“Don’t hire him – he dropped out of school.”

Everyone at some stage will have a regret in their life. It could be something they said or didn’t say; or something they did or didn’t do. It might be something that happened in their childhood, their teens – or even just a few weeks ago.

Touching base with the past can help us move forward – no-one should have to live the rest their lives in regret. Awareness, acceptance, apologies and forgiveness can be keys to moving on in life – on both a personal and professional level.

In the business world, this too, needs to be remembered.

If one slips-up in the workplace we need to take a time out, reflect and communicate. Is the problem really so bad that the person is shouted at, or worse, fired?

I remember a few years ago when one of our team members got such a fright when our whole website crashed – with one little push of a button, three years of hard work was gone – in just a split second.  I remember walking into the office to a white face of terror. It was all made worse for her by the fact that I was being assessed that weekend for a national award and our website would be the go-to for the judges to learn about the business.

Upon further learning that the website could not be retrieved, and would have to rebuilt, I was obviously shocked, upset and worried, but I did not once shout, roar or have a hissy fit.

I simply said everything would be okay.

I felt it a good idea that we took a time out and get a cup of tea to calm ourselves.

When we recollected ourselves we started brainstorming our possibilities. We had extremely limited funds, the server wouldn’t allow us access our backup in case it was infected, and we were not techies! However, we weren’t going let that defeat us. We both took a deep breath and over the next 48 hours the two of us locked ourselves in the office and rebuilt the entire website on our own!

(PS – Thank you YouTube vloggers for all your tips and advice!)

The outcome? We actually felt our new website was even better than the original; we had learnt a whole load of new tricks along the way and we had even strengthened our working relationship! I didn’t even win the award in the end but hand on heart I can honestly say that that was not down to a website crashing – it was simply because I wasn’t ready. Simple as that.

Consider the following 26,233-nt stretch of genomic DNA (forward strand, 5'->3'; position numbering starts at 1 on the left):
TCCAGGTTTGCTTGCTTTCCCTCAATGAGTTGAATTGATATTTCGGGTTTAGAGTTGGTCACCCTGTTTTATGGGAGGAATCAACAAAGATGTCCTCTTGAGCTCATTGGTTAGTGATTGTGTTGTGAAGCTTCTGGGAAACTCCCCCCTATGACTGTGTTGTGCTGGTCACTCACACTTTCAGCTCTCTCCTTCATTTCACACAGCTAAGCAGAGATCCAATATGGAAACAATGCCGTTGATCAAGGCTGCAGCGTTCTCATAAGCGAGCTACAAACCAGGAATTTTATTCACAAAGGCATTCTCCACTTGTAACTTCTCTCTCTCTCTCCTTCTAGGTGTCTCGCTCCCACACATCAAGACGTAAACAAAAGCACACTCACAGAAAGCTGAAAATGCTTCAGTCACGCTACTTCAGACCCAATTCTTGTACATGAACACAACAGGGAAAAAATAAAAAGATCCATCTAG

So why did I react the way I did upon hearing the bad news of the website crashing, even though I had witnessed many employers from previous jobs explode over less?

This was simple. I had led a life full of challenges. We had personally faced death in our family. We had seen our extremely close friends lose their beautiful child at 11 months old, two weeks before her first birthday. Watched our own family members lose their tiny babies through cot death and still births. I had lost my little child through miscarriage. Our children, myself and my husband had complex health conditions.

Really, was a website crashing, really that bad in comparison?

In work, and in life, I use a very simple, but very serious, motto when things go wrong. I always ask, “Has anyone died?”

If the answer is no, then it’s not that bad. It can always be fixed. There is no point in screaming at people when they make mistakes. Much of the time that person learned the lesson as soon as the mistake was made. In the cases where the person maybe didn’t see they had done anything wrong, then a calm two-way conversation (not confrontation!) needs to happen. Of course, there are those people who don’t learn; don’t want to change; don’t want to try – but that’s a whole other conversation.

I just think of my own life before I judge others. I can admit I have made mistakes in my life. Can you?